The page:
It’s not uncommon for an artist to hold multiple jobs while producing works and exhibiting regularly. Even so, I was surprised when I found out about artist Peerawayt Krasaesom’s decision to work as an art teacher at a youth detention centre as most artists that choose to teach, work at universities or schools. It made me reconsider what motivates people and how they make life choices.
Krasaesom is an emerging Thai artist I first met 5 years ago. He was part of my first curated group show in London. He is talented and not afraid to experiment with new techniques and subject matters. When asked about his eclectic style, he points to his own variable personality traits and characteristics.
I always perceive Krasaesom as a free spirit, so when he decided to work for a government office, it was a surprise. “I know I am not from a wealthy family and would eventually need a more secure job”, Krasaesom explained to me. A realistic outlook I have rarely found in young artists.
Krasaesom believes in the power of teaching and giving something back to society so he took a position as a Scholar and Vocational Training Officer at Ban Mutita Juvenile Vocational Training Center for Boys. He is now working full-time, teaching art and giving career advice to youths who have been convicted and detained for rehabilitation. Most kids are from a poor background or a bad neighbourhood. Some are illiterate and have to be taught basic writing and reading skills. The aim is to equip them with working skills prior to their reintegration to society.
It’s not uncommon for an artist to hold multiple jobs
“I like kids who are always eager to learn things,” said Krasaesom. “One good thing about being in a detention center is that it makes kids more ambitious. You see more value in learning when you lack opportunities. I took this chance to give them everything they wanted to know. For Instance, when I found out there are kids that want to learn drawing, I started a basic drawing class. If some want to skip the basics, I truly understand and let them try until they reach a dead end. That is when I explain to them why a foundation is so crucial. Graphic design is another class I set up as younger generations are more into games and social media.”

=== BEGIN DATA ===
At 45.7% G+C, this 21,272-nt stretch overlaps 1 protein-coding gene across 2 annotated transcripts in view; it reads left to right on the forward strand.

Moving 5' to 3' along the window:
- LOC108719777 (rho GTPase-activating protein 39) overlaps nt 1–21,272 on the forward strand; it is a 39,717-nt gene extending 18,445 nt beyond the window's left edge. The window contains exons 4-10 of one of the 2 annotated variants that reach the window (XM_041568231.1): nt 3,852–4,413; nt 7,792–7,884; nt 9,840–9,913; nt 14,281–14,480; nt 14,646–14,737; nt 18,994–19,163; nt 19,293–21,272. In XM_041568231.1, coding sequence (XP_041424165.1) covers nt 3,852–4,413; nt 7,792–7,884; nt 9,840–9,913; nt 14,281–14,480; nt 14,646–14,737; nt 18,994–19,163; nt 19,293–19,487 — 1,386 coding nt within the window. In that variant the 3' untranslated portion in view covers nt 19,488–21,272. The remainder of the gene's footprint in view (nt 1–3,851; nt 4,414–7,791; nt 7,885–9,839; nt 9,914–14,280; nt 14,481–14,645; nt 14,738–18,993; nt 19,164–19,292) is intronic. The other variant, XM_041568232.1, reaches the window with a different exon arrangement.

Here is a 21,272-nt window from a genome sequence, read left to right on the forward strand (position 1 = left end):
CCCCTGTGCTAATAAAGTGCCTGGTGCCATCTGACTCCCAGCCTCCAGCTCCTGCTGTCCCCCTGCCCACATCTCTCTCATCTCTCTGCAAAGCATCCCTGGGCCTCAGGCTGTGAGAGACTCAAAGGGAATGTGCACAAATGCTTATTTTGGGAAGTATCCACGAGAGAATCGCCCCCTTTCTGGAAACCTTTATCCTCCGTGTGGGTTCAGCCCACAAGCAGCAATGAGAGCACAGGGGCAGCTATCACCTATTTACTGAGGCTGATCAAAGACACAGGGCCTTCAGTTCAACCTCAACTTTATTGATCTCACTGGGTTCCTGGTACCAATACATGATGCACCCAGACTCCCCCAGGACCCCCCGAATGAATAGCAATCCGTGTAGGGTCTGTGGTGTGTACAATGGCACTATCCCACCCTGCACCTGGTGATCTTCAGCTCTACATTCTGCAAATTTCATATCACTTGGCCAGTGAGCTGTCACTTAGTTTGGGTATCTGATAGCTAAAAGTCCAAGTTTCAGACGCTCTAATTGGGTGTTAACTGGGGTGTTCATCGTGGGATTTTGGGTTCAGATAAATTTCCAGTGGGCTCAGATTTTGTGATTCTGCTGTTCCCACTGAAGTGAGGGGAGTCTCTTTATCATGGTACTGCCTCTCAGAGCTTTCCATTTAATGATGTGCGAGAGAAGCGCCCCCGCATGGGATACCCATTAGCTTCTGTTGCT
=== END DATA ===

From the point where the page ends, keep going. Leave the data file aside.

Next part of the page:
Krasaesom is trying to destroy the barrier between teacher and a student. He understands the kids’ aggravations and always teaches them to accept the consequences of their past actions. Once a wild child himself, he understands his pupils. Because of the small age gap, most of them are open to him and consult with him on their life issues and problems.
Krasaesom told me a story of one very impressive student, Bon, aka Haunted Bon. “Bon was assigned to my art class. He was wild, so energetic and always hungry for knowledge. I felt like I had turned a switch in him and all his energy exploded toward creativity.” Bon’s favourite class is guitar making. By the time he left, he exceeded expectations in painting, designing, film shooting and performing.
In every opportunity to find inspiration, I act on it
“Bon once told me he doesn’t want to go back to where he’s from, his old environment. He doesn’t want to make another mistake. I believe him and trust that he would do well in his future choices. I told him to revisit the place and guide others. I look forward to that time, the time he’s ready,” Krasaesom says with a proud expectation.
Although Krasaesom is constantly busy, especially with a daily 50 miles commute to work, he still finds time to create artwork. “Time, resources and opportunity are the three factors that influence my working principles. It is a simple idea. Whenever I have free time, I work on my own art, most nights and Saturdays. When I have money, I spend it on equipment. In every opportunity to find inspiration, I act on it.”
His dreams are modest: to have a studio surrounded by trees and another space for teaching and promoting art to the public. The life he leads inspires others. People always want different things in life but one way to ensure happiness is to follow your dreams while helping others.
As Krasaesom says, “I am happy to be able to make art while at the same time shaping people. I am very satisfied with my choices to walk in parallel on two different paths. Art is what I love and I am lucky to be able to pursue it, so I think it’s time to give something back to society while I still have the strength and resources to do so.”